Annual Report Reveals Dire Container Losses – Why is Cargo Insurance the Best Solution?
On the open sea cargo losses happen. Every year, 100s of millions of cargo containers carrying goods valued into the trillions of dollars crisscross the ocean on ships. Transporting these goods safely requires proper packing, stowage, container weight, and securing of containers, but even when all these measures are carried out to perfection, containers get lost at sea. Severe weather and rough seas along with rare events such as ship groundings, structural failures, and collisions can cause significant losses.
2021 World Shipping Council “Containers Lost at Sea” Report
The WSC in its report noted an usually high number of weather-related incidents responsible for the increase in losses. Large losses caused by heavy weather can lead the declaration of General Average, a maritime loss wherein all parties with interests in the voyage must contribute to the loss, including owners of cargo in transit. The ONE Apus loss in 2020 in which 1,800 containers were lost due to severe weather has not yet been declared a General Average loss, but the possibility remains, and in that case, the massive loss would be shared by not just those unfortunate enough to have their cargo lost to the sea, but by every cargo owner with goods on the ship.
The Call for Improved Safety & Cargo Insurance
So far in 2022, there have been few incidents, but the upward trend during 2020-2021 is of great concern to the maritime industry, which is calling for improved safety measures. Maritime stakeholders from all parts of the supply chain have launched the MARIN TopTier project to improve container safety, with the WSC and its members as founding partners. The three-year project will use a variety of data and scientific measurements to develop and publish specific, actionable recommendations to reduce the risk of containers being lost at sea.
In addition to the MARIN TopTier project, WSC and its members will actively contribute to and support revision of the International Maritime Organization’s (IMO) guidelines for cargo transport unit inspection programs. WSC also supports the establishment of a mandatory reporting framework for all containers lost at sea, an issue that will be on the agenda of the IMO in September. Furthermore, the “Containers Lost at Sea Report” will now be conducted annually rather than every three years.
However, there is no silver bullet solution for extreme weather events, rough seas, and collisions. Containers and the goods they carry will be lost. The industry’s best efforts to minimize those losses requires a financial solution to carry cargo owners and stakeholders in the value of cargo past the gaps that proper planning and stowage cannot overcome. All risk shipper’s interest cargo insurance exists to shore up this gap. Cargo insurance responds to the loss, even a General Average loss, to protect against the financial loss when best practices fail to protect the goods.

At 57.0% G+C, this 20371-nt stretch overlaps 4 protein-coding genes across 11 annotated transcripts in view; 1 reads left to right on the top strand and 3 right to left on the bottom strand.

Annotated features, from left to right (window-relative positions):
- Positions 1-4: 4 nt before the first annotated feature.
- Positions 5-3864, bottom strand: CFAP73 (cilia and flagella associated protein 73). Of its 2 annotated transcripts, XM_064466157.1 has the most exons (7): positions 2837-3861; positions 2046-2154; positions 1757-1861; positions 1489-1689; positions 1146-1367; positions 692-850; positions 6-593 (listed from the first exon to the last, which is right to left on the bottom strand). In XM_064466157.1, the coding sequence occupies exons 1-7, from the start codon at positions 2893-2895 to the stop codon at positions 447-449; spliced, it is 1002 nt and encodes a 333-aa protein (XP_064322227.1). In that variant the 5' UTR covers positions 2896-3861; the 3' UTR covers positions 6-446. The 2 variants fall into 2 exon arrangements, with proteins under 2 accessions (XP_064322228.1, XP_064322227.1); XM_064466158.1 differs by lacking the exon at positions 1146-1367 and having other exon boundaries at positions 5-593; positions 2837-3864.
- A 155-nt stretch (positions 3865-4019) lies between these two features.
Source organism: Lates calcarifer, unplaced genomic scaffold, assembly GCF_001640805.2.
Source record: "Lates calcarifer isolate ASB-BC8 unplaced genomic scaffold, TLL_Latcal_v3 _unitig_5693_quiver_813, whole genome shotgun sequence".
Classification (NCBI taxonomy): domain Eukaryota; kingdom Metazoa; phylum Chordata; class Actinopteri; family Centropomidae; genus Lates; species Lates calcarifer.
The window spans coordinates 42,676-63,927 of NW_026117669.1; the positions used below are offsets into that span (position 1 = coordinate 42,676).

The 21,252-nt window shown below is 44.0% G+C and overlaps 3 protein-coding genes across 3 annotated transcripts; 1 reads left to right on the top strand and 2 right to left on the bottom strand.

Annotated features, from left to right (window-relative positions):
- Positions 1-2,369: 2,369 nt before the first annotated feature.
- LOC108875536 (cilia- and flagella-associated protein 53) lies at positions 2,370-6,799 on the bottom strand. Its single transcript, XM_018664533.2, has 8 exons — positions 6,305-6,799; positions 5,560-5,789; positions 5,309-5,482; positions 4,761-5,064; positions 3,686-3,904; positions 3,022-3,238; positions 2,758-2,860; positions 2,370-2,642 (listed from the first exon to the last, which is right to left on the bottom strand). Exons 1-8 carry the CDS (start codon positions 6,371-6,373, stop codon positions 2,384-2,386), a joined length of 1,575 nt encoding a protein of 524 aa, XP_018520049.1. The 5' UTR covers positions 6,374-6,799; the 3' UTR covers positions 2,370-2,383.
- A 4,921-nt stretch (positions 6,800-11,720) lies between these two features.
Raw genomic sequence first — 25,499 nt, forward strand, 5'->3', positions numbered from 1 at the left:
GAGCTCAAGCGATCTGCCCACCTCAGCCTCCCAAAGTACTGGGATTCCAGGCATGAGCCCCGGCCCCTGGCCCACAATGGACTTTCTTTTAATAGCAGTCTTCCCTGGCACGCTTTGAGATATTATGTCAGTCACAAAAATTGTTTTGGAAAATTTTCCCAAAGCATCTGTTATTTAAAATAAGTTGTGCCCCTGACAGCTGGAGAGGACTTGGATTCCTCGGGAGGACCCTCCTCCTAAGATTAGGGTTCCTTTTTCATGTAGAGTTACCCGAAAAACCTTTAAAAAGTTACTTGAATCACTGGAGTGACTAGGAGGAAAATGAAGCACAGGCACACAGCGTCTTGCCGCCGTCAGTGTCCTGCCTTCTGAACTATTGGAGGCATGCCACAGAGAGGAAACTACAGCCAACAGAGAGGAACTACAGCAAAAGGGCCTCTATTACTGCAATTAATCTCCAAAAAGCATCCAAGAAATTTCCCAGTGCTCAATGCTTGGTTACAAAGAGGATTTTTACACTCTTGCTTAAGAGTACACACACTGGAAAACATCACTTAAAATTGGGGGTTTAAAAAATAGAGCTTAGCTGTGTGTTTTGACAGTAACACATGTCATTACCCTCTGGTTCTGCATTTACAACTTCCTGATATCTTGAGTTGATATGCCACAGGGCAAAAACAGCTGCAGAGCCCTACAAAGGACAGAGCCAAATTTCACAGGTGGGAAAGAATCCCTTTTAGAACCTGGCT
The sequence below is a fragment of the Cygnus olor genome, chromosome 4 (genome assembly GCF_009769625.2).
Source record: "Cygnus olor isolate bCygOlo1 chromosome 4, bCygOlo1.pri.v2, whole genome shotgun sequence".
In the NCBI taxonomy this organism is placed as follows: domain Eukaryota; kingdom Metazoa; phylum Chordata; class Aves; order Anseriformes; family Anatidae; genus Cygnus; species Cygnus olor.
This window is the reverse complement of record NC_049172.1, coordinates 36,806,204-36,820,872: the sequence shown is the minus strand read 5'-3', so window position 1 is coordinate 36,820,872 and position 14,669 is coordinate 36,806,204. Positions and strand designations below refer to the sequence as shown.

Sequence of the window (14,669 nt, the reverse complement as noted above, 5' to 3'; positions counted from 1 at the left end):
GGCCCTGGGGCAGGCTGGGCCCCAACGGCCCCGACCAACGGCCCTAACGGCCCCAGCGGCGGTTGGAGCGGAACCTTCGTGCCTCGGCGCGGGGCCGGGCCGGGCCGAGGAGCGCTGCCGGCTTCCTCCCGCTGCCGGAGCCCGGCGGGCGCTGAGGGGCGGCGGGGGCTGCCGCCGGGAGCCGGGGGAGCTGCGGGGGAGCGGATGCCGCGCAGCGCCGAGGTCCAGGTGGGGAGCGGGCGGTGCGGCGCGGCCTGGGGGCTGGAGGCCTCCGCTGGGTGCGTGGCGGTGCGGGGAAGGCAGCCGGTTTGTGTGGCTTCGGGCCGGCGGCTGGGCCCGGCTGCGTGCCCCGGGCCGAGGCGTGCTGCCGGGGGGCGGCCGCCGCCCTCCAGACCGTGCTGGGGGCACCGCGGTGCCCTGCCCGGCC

Cargo Insurance Pays When the Carrier Won’t
When cargo is lost at sea, it can result in substantial costs, including to the owners of the cargo on the ship. Cargo owners might reasonably expect a carrier or operator who has custody of the cargo to reimburse them for property damage losses to their goods, but this is not necessarily the case. Carriers are not typically liable for unforeseeable and out-of-control losses such as a hurricane or a vessel collision. And even if the carrier is liable for the loss, the burden of proof falls on the cargo owner, which entails a great deal of headache and expense in the form of investigations and legal fees. In order to be compensated by a carrier for the financial impact of a loss to cargo, the cargo owner must be able to prove negligence on the part of the carrier.
A shipper’s interest cargo insurance policy will respond regardless of whether the carrier was at fault for the loss or not. It is, therefore, prudent for logistics service providers (LSPs) to advise their clients of the need for shipper’s interest cargo insurance for each of their shipments and to work with an insurance provider to place that coverage when the cargo owner does not have their own policy. Cargo insurance provides coverage for physical loss or damage to your clients’ goods from an external cause that occurs while the goods are en route to their final destination. Coverage will respond for losses that occur outside the carrier’s control. It pays the cargo owner for up to the full invoice value of cargo lost or damaged plus freight and other costs. It will also pay for the costs to minimize losses that have occurred, costs such as salvage and debris removal or to relocate cargo that is in danger of further loss.
As a specialty cargo insurance broker, Roanoke can help you provide Cargo insurance to your clients and to explain the need for the coverage to them. Download our Cargo Insurance Essentials eBook or Contact Us to learn more.
Data provided by the World Shipping Council Container’s Lost at Sea Report 2022
Disclaimer: The descriptions of coverage described above are generalized and are subject to the specific policy’s terms, conditions and exclusions. For full coverage details, please refer to the actual policy forms. This content is not an offer of insurance nor does it provide insurance coverage to the reader.